No, simply shaking your beer in the carboy, or stirring it heavily in the carboy, will not work!
 
#2) There is much written on the subject of how much yeast to add to each beer, so I will not go into great details here. To simplify this issue for high gravity beers, here is my recommendation. For 5 gallon batches of beer with an original gravity of up to about 1.070, one package of White Labs and Wyeast will work pretty well if you aerate heavily AND add a vial of White Labs Servomyces. For original gravities over 1.070, it would be best to make a yeast starter or use 2 packages of yeast, and of course aerate heavily and add the Servomyces. Go to this link for White Labs recommendation for making a yeast starter.
 
 
#3 )  White Labs Servomyces: This is a relatively new product, being out on the market since February of 2005. This is not your normal yeast nutrient, but a much stronger yeast supplement that has proven to be a fantastic product for high gravity beers. Many of our customers use the Servomyces and report faster and much more complete fermentations.
 
Here is White Labs description from their web site:
 
Servomyces is a nutritional yeast supplement (GMO free) that was originally developed for German brewers by Weihenstephan and the Munich University. It conforms to the restrictions of Reinheitsgebot. Servomyces enables any yeast strain's ability to incorporate essential nutrients into its cellular structure. Tested in breweries around the world, it has been proven to:
 
* Cut down fermentation time
* Increase flocculation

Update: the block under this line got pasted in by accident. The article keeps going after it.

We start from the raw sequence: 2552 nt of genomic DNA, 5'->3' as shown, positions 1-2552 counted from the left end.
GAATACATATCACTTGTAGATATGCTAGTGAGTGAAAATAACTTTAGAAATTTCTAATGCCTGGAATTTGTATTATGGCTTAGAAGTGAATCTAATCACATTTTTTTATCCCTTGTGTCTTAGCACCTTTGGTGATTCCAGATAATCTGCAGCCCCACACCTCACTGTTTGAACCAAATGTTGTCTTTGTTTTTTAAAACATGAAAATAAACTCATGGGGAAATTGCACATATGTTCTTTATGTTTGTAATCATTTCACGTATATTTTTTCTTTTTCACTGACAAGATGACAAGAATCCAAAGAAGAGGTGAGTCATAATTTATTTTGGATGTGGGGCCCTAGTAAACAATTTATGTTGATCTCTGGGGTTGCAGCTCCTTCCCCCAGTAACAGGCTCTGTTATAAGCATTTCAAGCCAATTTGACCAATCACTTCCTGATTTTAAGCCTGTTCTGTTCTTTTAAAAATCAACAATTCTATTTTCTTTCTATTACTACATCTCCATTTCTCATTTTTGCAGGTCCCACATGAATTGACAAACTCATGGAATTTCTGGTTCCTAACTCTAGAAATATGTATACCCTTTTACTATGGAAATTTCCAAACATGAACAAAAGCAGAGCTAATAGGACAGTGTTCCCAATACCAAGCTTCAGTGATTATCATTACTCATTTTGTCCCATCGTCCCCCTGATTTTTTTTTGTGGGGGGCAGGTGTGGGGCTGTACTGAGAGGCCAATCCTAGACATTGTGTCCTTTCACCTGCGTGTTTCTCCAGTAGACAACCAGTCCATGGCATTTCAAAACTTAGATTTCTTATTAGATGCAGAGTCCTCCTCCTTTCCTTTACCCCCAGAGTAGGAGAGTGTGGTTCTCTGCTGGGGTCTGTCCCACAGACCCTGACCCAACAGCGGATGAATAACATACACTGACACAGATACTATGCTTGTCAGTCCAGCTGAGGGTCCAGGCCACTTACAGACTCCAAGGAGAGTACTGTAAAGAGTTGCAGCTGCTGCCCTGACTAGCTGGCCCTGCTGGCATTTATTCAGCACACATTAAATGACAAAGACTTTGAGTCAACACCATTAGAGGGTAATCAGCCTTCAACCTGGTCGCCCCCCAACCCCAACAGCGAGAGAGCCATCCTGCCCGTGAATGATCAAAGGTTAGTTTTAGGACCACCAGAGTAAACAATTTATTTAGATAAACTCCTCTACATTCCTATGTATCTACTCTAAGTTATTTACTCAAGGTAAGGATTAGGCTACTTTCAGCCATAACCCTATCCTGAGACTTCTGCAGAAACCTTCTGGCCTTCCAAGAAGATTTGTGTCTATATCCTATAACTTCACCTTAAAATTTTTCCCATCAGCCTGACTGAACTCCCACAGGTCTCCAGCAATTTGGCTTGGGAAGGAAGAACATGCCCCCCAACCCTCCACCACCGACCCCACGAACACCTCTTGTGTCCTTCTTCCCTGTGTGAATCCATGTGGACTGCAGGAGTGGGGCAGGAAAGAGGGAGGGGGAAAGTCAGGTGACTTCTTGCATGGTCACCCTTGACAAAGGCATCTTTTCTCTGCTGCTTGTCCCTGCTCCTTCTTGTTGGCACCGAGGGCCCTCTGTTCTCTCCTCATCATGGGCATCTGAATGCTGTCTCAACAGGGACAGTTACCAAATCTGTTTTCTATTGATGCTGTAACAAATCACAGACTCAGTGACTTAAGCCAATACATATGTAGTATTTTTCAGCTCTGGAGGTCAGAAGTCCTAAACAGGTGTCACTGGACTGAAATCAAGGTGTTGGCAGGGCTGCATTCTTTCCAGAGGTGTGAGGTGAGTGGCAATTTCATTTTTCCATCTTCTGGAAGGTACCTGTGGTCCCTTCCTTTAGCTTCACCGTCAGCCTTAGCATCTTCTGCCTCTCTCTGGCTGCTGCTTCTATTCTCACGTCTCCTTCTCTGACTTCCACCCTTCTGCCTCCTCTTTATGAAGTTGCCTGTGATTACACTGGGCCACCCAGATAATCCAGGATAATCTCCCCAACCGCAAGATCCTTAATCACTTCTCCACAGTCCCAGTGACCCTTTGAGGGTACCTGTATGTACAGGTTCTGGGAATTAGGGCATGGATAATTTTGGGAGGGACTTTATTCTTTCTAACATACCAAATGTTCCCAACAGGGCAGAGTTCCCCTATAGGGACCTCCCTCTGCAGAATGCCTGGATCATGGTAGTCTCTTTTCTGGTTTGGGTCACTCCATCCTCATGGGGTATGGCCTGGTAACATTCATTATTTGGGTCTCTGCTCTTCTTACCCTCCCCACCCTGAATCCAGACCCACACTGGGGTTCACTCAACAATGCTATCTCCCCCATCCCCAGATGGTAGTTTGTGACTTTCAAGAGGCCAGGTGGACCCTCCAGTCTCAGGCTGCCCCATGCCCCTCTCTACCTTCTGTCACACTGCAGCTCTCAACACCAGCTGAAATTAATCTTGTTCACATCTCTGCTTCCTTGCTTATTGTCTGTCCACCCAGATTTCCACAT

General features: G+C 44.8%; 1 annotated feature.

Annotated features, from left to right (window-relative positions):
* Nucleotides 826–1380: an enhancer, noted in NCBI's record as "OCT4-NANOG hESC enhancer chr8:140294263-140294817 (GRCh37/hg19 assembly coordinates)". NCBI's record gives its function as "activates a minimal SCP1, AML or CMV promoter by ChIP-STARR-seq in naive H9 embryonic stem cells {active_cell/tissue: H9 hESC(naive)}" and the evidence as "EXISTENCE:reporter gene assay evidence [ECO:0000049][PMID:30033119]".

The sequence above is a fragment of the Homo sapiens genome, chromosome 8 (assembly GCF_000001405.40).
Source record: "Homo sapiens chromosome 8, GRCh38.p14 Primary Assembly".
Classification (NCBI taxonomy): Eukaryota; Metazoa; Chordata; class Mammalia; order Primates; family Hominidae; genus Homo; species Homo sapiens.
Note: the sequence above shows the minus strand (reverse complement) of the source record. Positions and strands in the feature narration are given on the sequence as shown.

* Greatly reduce harsh sulfur notes
* Improve the health and viability of yeast
* Reduce levels of diacetyl at the end of primary fermentation
* Produce faster, more complete attenuations
* Increase yeast production for a better harvest
* Improve the quality of the finished product
 
#4) Yeast Choice. All liquid yeast companies list their attenuation abilities for all their yeasts, and for high gravity beers you should use yeast with higher attenuation abilities. I would suggest any yeast that has an attenuation of higher than 75%.
 
Bonus recommendation!! – All grain brewers: Mashing temperatures will have an effect on the fermentability of your wort. Mashing at 148˚ produces a more fermentable wort, and mashing at 158˚ gives you a less fermentable wort. So for high gravity beers be sure to mash at the lower temperatures.
 
Bonus recommendation #2 – Malt sugars are the most difficult sugars to ferment into alcohol, with most yeast only able to ferment about 75% of the various malt sugars that are in beer wort. Corn sugar, rice sugar, and Candi (beet) sugar are typically nearly 100% fermentable, and substituting a pound or 2 of these sugars for malt sugars will allow your high gravity beers to more completely ferment. There will be a slightly thinner body and more alcoholic taste to your beer, but in high gravity beers this is often desirable. A great example is many of the high gravity Belgian beers that use Candi sugar.